Big Tech Deals Are Coming as Avago Makes First Move: Real M&A

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An attendee passes the Broadcom Corp. pavilion on day two of the Mobile World Congress in Barcelona, Spain, on Feb. 25, 2014.

An attendee passes the Broadcom Corp. pavilion on day two of the Mobile World Congress in Barcelona, Spain, on Feb. 25, 2014.

Photographer: Angel Navarrete/Bloomberg

Avago Technologies Ltd.’s purchase of Broadcom Corp. represents the biggest technology deal of all time. It may not stay at the top for long.

The $37 billion transaction announced Thursday eclipses the previous record-holder -- the buyout of First Data Corp. in 2007 for almost $30 billion including debt.

As the supercharged growth the technology industry once enjoyed tapers off in some places, investors are rewarding companies for pursuing acquisitions. Buyers can afford to spend: cash piles are swelling, interest rates remain low and rising stock valuations give them a strong currency to use for dealmaking.

The Broadcom takeover may be just the beginning of super-sized tech mergers, not only among semiconductor makers, but also in enterprise hardware, software and even the Internet.

“When you’ve got a market that’s expanding and growing at the rate that it has been, you have no reason to look for acquisition targets,” Chris Geier, partner-in-charge of Sikich LLP’s investment banking practice, said by phone. “This industry is becoming more mature, it’s harder to grow and the margins are getting thinner. That’s when you start to see consolidation.”

Tech Monoliths

Microsoft Corp. evaluated a bid for Salesforce.com Inc. after the cloud software provider was approached by another would-be buyer, people with knowledge of the matter said. A buyout would be at least a $48 billion deal, based on Salesforce’s current market valuation.

Altera Corp. shareholder TIG Advisors is pressing the chipmaker to reconsider a bid from Intel Corp. that would have valued the company at about $14 billion after subtracting net cash. Hewlett-Packard Co. last year eyed a takeover of EMC Corp., now valued at $52 billion, according to people familiar with the matter.

“You’ve got the big, monolithic companies in search of growth, flushed with cash,” Erick Maronak, chief investment officer of Victory Capital Management Inc., said in a phone interview. “There are going to be deals. Some are going to make sense, and some are going to be the absolute illustration of: You ran out of ideas.”

Intel, Qualcomm Inc., Altera, Analog Devices Inc., Maxim Integrated Products Inc., Texas Instruments Inc., and Microchip Technology Inc. -- which agreed to acquire Micrel Inc. earlier this month -- are all considering deal opportunities, a person familiar with the matter said. Twitter Inc. has been speculated as a takeover target for companies including Google Inc.

Representatives for Microchip, Intel, Maxim Integrated, Texas Instruments and Qualcomm declined to comment. Representatives for Altera and Analog Devices didn’t respond to requests for comment.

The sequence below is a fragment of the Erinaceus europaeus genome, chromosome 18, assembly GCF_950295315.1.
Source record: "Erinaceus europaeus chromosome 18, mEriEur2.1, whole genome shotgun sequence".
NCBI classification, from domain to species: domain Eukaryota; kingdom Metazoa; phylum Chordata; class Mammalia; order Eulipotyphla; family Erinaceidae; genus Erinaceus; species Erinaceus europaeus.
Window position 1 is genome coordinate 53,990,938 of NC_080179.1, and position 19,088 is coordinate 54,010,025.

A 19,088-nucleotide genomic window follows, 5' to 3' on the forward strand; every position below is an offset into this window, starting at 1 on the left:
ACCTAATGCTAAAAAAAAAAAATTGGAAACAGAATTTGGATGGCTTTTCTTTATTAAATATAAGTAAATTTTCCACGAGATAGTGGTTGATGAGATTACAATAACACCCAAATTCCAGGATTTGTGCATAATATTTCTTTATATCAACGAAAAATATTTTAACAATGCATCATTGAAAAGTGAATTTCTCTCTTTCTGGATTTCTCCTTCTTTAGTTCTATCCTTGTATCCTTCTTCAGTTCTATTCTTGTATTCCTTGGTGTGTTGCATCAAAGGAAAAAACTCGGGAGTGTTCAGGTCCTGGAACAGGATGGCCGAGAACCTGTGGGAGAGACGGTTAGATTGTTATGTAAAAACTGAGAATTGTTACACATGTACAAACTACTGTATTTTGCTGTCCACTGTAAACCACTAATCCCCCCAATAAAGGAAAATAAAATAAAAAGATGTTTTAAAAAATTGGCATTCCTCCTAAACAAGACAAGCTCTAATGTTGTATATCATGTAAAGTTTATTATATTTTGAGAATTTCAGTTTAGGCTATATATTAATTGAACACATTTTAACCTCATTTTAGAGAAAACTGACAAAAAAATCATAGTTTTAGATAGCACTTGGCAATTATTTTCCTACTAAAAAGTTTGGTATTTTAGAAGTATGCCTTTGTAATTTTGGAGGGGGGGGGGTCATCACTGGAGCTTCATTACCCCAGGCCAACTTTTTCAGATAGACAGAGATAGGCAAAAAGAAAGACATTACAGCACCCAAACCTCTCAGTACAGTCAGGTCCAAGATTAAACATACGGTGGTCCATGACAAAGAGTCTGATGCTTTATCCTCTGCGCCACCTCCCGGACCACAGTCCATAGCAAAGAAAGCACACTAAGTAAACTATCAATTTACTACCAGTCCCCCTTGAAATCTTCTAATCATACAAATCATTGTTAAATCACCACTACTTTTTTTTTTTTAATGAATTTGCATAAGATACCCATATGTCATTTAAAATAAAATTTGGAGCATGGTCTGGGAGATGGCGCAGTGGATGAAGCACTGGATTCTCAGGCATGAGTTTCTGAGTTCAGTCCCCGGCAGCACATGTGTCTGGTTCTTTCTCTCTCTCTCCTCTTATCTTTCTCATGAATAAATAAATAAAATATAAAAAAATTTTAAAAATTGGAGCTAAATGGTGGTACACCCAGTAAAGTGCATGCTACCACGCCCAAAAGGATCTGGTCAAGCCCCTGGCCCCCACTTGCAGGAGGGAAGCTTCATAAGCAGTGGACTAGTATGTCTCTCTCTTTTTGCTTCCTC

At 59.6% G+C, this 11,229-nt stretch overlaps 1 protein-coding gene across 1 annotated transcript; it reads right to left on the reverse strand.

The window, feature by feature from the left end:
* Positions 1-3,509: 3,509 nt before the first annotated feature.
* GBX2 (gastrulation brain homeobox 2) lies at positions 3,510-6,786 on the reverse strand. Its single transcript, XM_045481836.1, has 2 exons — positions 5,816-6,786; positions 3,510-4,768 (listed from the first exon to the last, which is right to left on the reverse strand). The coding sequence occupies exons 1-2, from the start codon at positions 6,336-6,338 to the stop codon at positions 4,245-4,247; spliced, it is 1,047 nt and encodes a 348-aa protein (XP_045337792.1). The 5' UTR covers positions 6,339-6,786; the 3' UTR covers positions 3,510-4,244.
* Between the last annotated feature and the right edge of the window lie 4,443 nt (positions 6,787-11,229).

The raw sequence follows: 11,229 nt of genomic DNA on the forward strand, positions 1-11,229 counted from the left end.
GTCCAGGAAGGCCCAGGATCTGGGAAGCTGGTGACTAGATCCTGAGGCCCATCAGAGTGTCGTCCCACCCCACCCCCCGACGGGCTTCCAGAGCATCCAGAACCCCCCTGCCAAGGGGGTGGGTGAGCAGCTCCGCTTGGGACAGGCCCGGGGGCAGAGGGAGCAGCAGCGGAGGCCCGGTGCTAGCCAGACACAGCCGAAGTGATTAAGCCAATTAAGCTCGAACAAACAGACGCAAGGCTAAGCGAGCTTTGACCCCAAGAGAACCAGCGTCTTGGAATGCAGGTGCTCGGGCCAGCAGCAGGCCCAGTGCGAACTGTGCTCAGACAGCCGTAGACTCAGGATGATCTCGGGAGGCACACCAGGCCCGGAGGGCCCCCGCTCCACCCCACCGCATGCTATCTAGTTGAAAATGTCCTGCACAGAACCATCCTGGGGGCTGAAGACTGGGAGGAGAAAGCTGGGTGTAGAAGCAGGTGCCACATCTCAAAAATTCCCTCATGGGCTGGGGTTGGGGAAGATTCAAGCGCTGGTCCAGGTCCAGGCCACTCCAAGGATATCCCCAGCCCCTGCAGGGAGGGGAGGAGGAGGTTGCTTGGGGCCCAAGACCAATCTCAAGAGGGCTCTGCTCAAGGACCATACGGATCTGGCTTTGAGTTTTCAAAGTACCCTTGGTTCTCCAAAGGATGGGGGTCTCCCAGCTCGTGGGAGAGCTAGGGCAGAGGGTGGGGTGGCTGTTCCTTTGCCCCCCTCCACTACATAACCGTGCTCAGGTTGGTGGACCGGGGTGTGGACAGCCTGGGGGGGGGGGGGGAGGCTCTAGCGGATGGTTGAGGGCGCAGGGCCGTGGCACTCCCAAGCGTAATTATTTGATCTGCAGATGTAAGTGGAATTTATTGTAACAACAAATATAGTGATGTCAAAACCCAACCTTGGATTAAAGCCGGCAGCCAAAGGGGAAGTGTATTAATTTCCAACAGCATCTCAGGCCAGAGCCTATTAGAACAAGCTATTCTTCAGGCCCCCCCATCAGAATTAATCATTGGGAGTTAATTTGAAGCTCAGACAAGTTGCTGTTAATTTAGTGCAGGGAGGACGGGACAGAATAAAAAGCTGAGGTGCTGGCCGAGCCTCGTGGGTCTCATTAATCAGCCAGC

Record Year

Avago’s planned purchase of Broadcom makes 2015 a record year for semiconductor dealmaking -- and it’s still only May. The Broadcom deal may even get bigger. Qualcomm and Intel are possible counterbidders, said Srini Pajjuri, a San Francisco-based analyst at CLSA.

Qualcomm needs an acquisition to diversify beyond making chips for smartphones and Intel needs to supplement its declining PC business. Broadcom is bigger and strategically more appealing for Intel than Altera, Pajjuri said in a phone interview.

Rival suitors could offer $60 to $65 a share for Broadcom, he said. Under the terms of Avago’s deal, Broadcom investors can choose to receive $54.50 a share in cash, or stock, or a combination of the two. Broadcom closed at $56.25 on Thursday.

“I could see someone else putting their toe in the water and coming in with another offer,” Geier of Sikich said. “In the M&A world, the way we look at things, essentially everything is up for negotiation until the wire transfer hits.”

Change of Control

One impediment to big deals in tech has been the management structure. At many firms, the founder is also the chief executive officer and isn’t interested in giving up control of the company. Declining businesses can change that dynamic. It’s also a case of follow-the-leader for some companies, said Brad Gevurtz, a managing director in D.A. Davidson & Co.’s investment banking group.

“Everyone is making strategic moves on the chess board,” Gevurtz said in an interview. “Companies have to ask themselves, ‘What’s our strategic move?’”

Chip Consolidation

The semiconductor industry in particular is ripe for consolidation. There are fewer companies capable of sustaining the hefty cost of production and constant innovation as growth declines. Even producers that outsource manufacturing incur expenses to design increasingly complex chips. And all face growing competition from their customers such as Apple Inc. and Samsung Electronics Co.

While rising valuations are making targets more expensive, the current low-rate environment is a help for buyers.

“There’s a good awareness at the board and management level that the cost of capital is likely to be noticeably higher two to three years from now,” Craig Ellis, an analyst at B. Riley & Co., said in a phone interview. “While you might be able to get a better valuation two to three years down the road, your cost of capital may offset that.”

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